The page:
Creating Character in Memoir: Blog Hop

The brilliant intellect Thaisa Frank, author of the stunning novels Heidegger’s Glasses, Enchantment, and A Brief History of Camouflage, tagged me in a blog hop, so that means I’m “it.” In this chain of blogs, started by publisher Mark Cunningham, writers of all persuasions are addressing seven basic questions about “character” in their recent or upcoming books. Most of those books are novels, so Thaisa thought it'd be interesting to get a memoirist's take on the subject of character: how does creating character in memoir differ or align with creating character in fiction? And at the end of this post, I pay it forward, tagging five more writers working on fascinating books, who then address the same character questions.

Many little girl characters wear this classic sandal

What is the name of your character? Is s/he fictional or a historic person? My character is myself, since my book, To Have Not, is a memoir, though it does read like a novel, in its collision of plot, character, setting, desire, conflict, repeating themes, and some kind of not-quite-tidy resolution. So the main character’s name is Frances. When I was writing about her, I did indeed see her as a character, as separate and distinct from myself, and often referred to her as “she” and “her.” That separation felt necessary to allow me to write memoir as literature, to turn my life into art, to be able to see the symbolic themes and allegories of her journey.

When and where is the story set? The story starts in the 1970s, in San Francisco, where I was born and raised, mostly in and around the Mission District and other low-rent neighborhoods (well, they were low rent at the time). Then it spends a few decades in New England, where I attended Brown University on scholarship, and discovered the stark realities of class in America.

What should we know about him/her? She’s poor and white, growing up in the inner city with parents who straddled the line between Beatnik and Hippie and had a laissez-faire parenting style. She grows up with brothers and other boys and eventually makes it out of the neighborhood into the white and wealthy world of the ivy league, so she straddles quite a few lines herself.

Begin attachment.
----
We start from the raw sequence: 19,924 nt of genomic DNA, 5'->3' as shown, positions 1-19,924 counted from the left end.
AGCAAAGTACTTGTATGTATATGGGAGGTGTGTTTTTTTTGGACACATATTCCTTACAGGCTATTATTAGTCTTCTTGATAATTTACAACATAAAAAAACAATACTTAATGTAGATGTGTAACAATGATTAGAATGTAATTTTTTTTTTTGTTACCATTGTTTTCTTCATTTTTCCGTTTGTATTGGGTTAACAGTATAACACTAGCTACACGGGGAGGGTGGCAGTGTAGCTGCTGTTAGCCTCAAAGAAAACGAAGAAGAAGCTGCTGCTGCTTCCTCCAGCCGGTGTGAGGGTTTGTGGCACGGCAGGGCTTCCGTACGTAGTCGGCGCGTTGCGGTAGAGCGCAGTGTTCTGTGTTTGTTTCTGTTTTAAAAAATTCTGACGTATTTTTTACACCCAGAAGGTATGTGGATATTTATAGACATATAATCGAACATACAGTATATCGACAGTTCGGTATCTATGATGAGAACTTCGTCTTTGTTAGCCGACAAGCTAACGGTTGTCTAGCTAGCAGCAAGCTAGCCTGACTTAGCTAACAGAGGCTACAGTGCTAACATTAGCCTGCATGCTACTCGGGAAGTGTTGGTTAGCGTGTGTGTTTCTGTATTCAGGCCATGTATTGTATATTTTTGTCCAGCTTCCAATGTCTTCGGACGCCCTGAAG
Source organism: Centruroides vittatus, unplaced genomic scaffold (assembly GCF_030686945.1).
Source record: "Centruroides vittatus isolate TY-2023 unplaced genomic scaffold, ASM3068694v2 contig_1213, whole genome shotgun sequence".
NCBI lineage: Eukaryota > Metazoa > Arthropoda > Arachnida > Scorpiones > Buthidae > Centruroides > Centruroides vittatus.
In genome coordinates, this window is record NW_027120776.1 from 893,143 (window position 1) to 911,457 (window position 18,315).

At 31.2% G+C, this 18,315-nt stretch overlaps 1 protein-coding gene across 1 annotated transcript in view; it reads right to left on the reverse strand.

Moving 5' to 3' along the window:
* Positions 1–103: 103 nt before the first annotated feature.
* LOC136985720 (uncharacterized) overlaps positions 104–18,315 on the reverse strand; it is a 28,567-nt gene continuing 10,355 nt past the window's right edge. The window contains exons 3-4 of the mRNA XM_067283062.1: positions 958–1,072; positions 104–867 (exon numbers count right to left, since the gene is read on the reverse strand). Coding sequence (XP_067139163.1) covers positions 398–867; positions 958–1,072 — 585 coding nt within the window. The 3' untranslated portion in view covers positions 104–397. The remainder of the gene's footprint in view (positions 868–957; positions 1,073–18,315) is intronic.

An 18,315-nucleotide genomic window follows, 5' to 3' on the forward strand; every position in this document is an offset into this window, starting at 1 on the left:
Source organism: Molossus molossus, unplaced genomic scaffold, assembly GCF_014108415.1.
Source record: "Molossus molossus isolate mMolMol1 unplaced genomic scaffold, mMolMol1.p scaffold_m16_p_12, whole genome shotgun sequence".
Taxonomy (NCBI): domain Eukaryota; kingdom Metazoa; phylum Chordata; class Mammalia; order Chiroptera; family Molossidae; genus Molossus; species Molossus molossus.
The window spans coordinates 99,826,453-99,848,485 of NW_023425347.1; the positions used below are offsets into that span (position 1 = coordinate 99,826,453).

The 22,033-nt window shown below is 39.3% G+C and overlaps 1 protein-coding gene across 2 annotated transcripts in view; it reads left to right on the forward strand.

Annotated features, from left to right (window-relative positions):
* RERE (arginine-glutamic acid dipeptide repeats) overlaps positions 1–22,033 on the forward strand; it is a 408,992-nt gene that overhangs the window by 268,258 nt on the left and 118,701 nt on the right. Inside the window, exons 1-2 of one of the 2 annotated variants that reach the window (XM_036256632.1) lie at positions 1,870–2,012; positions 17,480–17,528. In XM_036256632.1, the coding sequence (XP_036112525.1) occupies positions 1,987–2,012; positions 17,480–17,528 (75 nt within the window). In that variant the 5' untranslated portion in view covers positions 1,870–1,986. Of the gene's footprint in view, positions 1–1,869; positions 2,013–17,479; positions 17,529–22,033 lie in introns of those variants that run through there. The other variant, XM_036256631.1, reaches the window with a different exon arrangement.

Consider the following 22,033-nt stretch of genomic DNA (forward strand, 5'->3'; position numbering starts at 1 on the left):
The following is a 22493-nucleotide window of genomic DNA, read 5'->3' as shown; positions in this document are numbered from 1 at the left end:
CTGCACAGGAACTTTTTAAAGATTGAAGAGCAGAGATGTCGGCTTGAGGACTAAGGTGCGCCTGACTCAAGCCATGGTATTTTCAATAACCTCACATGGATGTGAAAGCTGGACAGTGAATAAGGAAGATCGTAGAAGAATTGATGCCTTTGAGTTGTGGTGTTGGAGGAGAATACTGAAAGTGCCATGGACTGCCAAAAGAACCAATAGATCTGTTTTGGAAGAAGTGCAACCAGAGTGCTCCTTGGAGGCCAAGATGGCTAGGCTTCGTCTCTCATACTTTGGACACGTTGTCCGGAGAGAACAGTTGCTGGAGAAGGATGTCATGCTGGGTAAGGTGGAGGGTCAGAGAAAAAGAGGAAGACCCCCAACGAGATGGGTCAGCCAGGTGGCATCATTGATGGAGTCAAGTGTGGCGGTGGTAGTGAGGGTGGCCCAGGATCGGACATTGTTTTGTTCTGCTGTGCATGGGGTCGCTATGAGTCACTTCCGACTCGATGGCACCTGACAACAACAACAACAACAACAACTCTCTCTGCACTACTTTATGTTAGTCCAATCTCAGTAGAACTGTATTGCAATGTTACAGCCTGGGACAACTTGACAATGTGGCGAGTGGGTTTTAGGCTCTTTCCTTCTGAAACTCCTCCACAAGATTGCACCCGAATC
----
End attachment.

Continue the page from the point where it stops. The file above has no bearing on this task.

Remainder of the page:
Converse Chuck Taylor All Stars, high top, black: my footwear of choice as a kid in To Have Not

What is the main conflict? What messes up his/her life? Her conflict is with money and all the privileges it bestows. She’s perfectly happy in her little concrete world of schoolyards and corner stores, until it begins to dawn on her, at around age eight, that not everyone lives this way, that the world is divided into Haves and Have Nots, that race and gender and money and optimism all contribute to this divide. From then on, she is consumed by want, shame, rage, and ambition. It turns out the poverty has gotten too deep inside her, nestled into her bones, and molded how she thinks, sees, walks, eats, kisses, dreams.

What is the personal goal of the character? It’s not wealth she’s after; it’s the confidence of the born-wealthy that she desires, the sense of entitlement that she believes is innate to the Haves, the way they see the world as open and full of opportunities just asking to be plucked. Of course, by her own logic, she will never be gifted with this innate sense of “I can do anything I want” because she was born poor. So, something has got to give: either she changes her philosophy and interpretation of the world or she swallows her ambition and remains poor. And I don’t mean poor just in money, but in confidence, love, happiness, and all that.

What is the title of this novel, and can we read more about it? To Have Not.

When was the book published? It was published in 2010, named a Best Memoir of that year by, and is available online in paperback or e-book versions.

Next up:

Janis Owens, author of the hauntingly beautiful, you’ll-never-see-the-world-the-same-again novel American Ghost, one of my top books of 2012, who is busy on her next novel.

Alison Luterman, poet, playwright and essayist extraordinaire, whose new collection of personal essays, Feral City, is coming out from Shebooks later this summer.

Theresa Williams, the multi-talented poet and fiction writer, who's newest, Blue Velvis, will be e-published later this summer/early fall by Shebooks.

Brent Winter, the extremely clever jack-of-all-trades just putting the finishing touches on his first novel.

Marianne Rogoff, another Shebooks author who writes fiction and memoir, and blends both forms in her upcoming book Endlessly Rocking.

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